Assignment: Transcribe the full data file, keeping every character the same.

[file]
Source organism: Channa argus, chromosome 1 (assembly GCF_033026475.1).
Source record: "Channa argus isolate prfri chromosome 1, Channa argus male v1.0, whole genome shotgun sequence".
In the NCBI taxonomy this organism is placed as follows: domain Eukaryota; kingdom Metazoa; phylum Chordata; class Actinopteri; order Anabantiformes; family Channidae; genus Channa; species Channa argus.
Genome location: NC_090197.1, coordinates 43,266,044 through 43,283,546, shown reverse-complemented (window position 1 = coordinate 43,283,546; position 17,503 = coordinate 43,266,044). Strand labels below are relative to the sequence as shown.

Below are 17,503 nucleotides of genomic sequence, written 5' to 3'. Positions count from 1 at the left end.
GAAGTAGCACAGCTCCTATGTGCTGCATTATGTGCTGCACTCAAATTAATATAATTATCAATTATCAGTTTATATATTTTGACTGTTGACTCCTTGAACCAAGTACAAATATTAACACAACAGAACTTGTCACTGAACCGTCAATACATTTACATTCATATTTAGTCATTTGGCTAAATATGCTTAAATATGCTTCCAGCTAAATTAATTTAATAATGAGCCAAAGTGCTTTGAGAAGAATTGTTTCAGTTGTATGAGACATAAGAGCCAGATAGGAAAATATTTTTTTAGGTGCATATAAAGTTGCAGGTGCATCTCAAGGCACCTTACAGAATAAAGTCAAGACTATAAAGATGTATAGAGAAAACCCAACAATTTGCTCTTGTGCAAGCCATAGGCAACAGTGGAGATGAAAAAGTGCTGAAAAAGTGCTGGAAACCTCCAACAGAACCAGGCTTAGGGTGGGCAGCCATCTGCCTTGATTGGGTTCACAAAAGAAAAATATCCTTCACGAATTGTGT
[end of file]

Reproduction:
Source organism: Channa argus, chromosome 1 (assembly GCF_033026475.1).
Source record: "Channa argus isolate prfri chromosome 1, Channa argus male v1.0, whole genome shotgun sequence".
In the NCBI taxonomy this organism is placed as follows: domain Eukaryota; kingdom Metazoa; phylum Chordata; class Actinopteri; order Anabantiformes; family Channidae; genus Channa; species Channa argus.
Genome location: NC_090197.1, coordinates 43,266,044 through 43,283,546, shown reverse-complemented (window position 1 = coordinate 43,283,546; position 17,503 = coordinate 43,266,044). Strand labels below are relative to the sequence as shown.

Below are 17,503 nucleotides of genomic sequence, written 5' to 3'. Positions count from 1 at the left end.
GAAGTAGCACAGCTCCTATGTGCTGCATTATGTGCTGCACTCAAATTAATATAATTATCAATTATCAGTTTATATATTTTGACTGTTGACTCCTTGAACCAAGTACAAATATTAACACAACAGAACTTGTCACTGAACCGTCAATACATTTACATTCATATTTAGTCATTTGGCTAAATATGCTTAAATATGCTTCCAGCTAAATTAATTTAATAATGAGCCAAAGTGCTTTGAGAAGAATTGTTTCAGTTGTATGAGACATAAGAGCCAGATAGGAAAATATTTTTTTAGGTGCATATAAAGTTGCAGGTGCATCTCAAGGCACCTTACAGAATAAAGTCAAGACTATAAAGATGTATAGAGAAAACCCAACAATTTGCTCTTGTGCAAGCCATAGGCAACAGTGGAGATGAAAAAGTGCTGAAAAAGTGCTGGAAACCTCCAACAGAACCAGGCTTAGGGTGGGCAGCCATCTGCCTTGATTGGGTTCACAAAAGAAAAATATCCTTCACGAATTGTGT